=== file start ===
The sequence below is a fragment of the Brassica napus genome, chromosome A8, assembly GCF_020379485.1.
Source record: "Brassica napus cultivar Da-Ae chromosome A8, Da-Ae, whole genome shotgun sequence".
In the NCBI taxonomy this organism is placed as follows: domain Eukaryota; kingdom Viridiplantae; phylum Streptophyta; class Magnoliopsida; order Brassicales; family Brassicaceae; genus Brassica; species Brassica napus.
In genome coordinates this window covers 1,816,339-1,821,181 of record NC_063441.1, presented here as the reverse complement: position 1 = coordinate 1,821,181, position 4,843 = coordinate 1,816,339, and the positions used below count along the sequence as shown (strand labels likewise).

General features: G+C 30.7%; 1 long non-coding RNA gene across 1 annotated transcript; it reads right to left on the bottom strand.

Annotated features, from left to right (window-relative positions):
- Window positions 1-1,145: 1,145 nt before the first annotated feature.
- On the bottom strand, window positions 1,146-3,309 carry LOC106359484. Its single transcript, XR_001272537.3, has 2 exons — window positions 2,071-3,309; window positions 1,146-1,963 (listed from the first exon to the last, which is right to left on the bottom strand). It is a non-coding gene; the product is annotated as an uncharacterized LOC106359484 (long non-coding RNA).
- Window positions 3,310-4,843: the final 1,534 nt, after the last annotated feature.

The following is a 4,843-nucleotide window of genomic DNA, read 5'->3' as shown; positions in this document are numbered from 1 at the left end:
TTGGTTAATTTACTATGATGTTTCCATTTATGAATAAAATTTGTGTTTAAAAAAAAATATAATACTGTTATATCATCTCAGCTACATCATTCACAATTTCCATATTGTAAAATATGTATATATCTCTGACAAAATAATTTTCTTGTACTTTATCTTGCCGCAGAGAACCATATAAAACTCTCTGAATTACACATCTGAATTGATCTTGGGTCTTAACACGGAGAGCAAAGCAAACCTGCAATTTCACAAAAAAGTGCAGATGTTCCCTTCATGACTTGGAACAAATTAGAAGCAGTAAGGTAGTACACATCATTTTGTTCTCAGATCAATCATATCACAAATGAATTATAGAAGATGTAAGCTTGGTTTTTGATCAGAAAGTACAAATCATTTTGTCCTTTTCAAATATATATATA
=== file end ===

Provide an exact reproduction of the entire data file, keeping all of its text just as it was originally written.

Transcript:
The sequence below is a fragment of the Brassica napus genome, chromosome A8, assembly GCF_020379485.1.
Source record: "Brassica napus cultivar Da-Ae chromosome A8, Da-Ae, whole genome shotgun sequence".
In the NCBI taxonomy this organism is placed as follows: domain Eukaryota; kingdom Viridiplantae; phylum Streptophyta; class Magnoliopsida; order Brassicales; family Brassicaceae; genus Brassica; species Brassica napus.
In genome coordinates this window covers 1,816,339-1,821,181 of record NC_063441.1, presented here as the reverse complement: position 1 = coordinate 1,821,181, position 4,843 = coordinate 1,816,339, and the positions used below count along the sequence as shown (strand labels likewise).

General features: G+C 30.7%; 1 long non-coding RNA gene across 1 annotated transcript; it reads right to left on the bottom strand.

Annotated features, from left to right (window-relative positions):
- Window positions 1-1,145: 1,145 nt before the first annotated feature.
- On the bottom strand, window positions 1,146-3,309 carry LOC106359484. Its single transcript, XR_001272537.3, has 2 exons — window positions 2,071-3,309; window positions 1,146-1,963 (listed from the first exon to the last, which is right to left on the bottom strand). It is a non-coding gene; the product is annotated as an uncharacterized LOC106359484 (long non-coding RNA).
- Window positions 3,310-4,843: the final 1,534 nt, after the last annotated feature.

The following is a 4,843-nucleotide window of genomic DNA, read 5'->3' as shown; positions in this document are numbered from 1 at the left end:
TTGGTTAATTTACTATGATGTTTCCATTTATGAATAAAATTTGTGTTTAAAAAAAAATATAATACTGTTATATCATCTCAGCTACATCATTCACAATTTCCATATTGTAAAATATGTATATATCTCTGACAAAATAATTTTCTTGTACTTTATCTTGCCGCAGAGAACCATATAAAACTCTCTGAATTACACATCTGAATTGATCTTGGGTCTTAACACGGAGAGCAAAGCAAACCTGCAATTTCACAAAAAAGTGCAGATGTTCCCTTCATGACTTGGAACAAATTAGAAGCAGTAAGGTAGTACACATCATTTTGTTCTCAGATCAATCATATCACAAATGAATTATAGAAGATGTAAGCTTGGTTTTTGATCAGAAAGTACAAATCATTTTGTCCTTTTCAAATATATATATA